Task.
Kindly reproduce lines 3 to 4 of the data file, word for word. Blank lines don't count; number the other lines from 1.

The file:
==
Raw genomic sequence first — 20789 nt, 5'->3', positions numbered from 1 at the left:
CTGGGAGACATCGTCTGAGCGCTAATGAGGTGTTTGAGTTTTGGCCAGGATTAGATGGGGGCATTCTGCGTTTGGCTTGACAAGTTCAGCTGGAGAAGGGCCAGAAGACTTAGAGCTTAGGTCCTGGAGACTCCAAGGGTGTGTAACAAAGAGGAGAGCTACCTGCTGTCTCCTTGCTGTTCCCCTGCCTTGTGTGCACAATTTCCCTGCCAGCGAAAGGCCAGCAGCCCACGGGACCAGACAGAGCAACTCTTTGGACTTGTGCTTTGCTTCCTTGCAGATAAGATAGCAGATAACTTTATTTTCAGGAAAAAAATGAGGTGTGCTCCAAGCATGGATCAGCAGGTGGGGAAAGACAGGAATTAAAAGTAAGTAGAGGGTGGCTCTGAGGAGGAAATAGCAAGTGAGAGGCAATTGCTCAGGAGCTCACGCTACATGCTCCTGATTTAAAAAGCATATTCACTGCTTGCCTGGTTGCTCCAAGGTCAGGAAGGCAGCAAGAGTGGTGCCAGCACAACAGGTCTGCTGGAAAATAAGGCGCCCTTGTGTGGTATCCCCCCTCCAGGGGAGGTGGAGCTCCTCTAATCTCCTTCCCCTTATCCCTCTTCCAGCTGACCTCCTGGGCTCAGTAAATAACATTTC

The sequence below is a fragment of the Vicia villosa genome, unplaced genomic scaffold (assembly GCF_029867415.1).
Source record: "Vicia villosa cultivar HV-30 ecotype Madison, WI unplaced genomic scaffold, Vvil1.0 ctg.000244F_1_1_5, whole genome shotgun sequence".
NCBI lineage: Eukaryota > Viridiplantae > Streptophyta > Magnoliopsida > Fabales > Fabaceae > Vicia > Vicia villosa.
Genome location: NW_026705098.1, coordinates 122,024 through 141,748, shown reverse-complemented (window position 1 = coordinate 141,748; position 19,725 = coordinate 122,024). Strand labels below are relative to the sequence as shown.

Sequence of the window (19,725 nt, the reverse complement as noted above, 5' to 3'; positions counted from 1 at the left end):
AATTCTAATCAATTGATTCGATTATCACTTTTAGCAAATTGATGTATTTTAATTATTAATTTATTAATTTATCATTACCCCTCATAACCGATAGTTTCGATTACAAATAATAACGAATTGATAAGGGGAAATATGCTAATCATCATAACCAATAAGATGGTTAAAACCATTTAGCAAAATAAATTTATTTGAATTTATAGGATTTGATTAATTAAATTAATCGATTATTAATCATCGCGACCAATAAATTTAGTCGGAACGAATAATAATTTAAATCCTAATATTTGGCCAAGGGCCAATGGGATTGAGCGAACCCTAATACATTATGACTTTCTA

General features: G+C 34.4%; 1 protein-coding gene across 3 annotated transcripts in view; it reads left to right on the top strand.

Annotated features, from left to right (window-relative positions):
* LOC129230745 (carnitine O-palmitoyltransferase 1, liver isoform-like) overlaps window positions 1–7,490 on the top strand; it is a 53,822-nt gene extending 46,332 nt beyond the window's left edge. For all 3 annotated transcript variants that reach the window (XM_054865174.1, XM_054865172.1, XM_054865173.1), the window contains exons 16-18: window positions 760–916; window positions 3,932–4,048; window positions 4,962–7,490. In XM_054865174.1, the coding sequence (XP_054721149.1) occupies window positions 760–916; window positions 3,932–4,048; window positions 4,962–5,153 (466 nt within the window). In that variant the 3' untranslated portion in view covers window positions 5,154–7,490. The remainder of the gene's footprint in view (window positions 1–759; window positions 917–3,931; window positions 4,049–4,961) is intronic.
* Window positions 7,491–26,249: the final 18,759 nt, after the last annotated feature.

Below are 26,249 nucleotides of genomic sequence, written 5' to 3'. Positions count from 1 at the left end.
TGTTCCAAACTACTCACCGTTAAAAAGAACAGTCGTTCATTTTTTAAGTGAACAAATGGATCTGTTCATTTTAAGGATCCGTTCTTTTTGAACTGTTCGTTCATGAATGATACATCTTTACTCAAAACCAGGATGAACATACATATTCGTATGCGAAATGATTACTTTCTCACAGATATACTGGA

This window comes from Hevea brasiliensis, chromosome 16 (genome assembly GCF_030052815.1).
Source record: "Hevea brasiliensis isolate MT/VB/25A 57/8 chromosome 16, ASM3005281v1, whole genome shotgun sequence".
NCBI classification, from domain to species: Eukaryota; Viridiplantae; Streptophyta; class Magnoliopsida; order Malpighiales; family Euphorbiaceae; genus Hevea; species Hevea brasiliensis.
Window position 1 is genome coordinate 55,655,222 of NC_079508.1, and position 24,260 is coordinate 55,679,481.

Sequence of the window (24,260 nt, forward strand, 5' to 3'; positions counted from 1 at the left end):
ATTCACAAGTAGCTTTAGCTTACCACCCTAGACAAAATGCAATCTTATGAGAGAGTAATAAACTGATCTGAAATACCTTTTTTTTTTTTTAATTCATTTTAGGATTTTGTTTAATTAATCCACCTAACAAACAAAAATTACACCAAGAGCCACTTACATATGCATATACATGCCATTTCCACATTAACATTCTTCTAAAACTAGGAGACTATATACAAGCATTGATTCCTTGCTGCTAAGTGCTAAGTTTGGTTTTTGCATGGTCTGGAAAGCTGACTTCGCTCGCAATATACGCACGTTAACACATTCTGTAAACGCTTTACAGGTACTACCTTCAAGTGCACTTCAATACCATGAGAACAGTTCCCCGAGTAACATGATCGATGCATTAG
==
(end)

The sequence below is a fragment of the Vicia villosa genome, unplaced genomic scaffold (assembly GCF_029867415.1).
Source record: "Vicia villosa cultivar HV-30 ecotype Madison, WI unplaced genomic scaffold, Vvil1.0 ctg.000244F_1_1_5, whole genome shotgun sequence".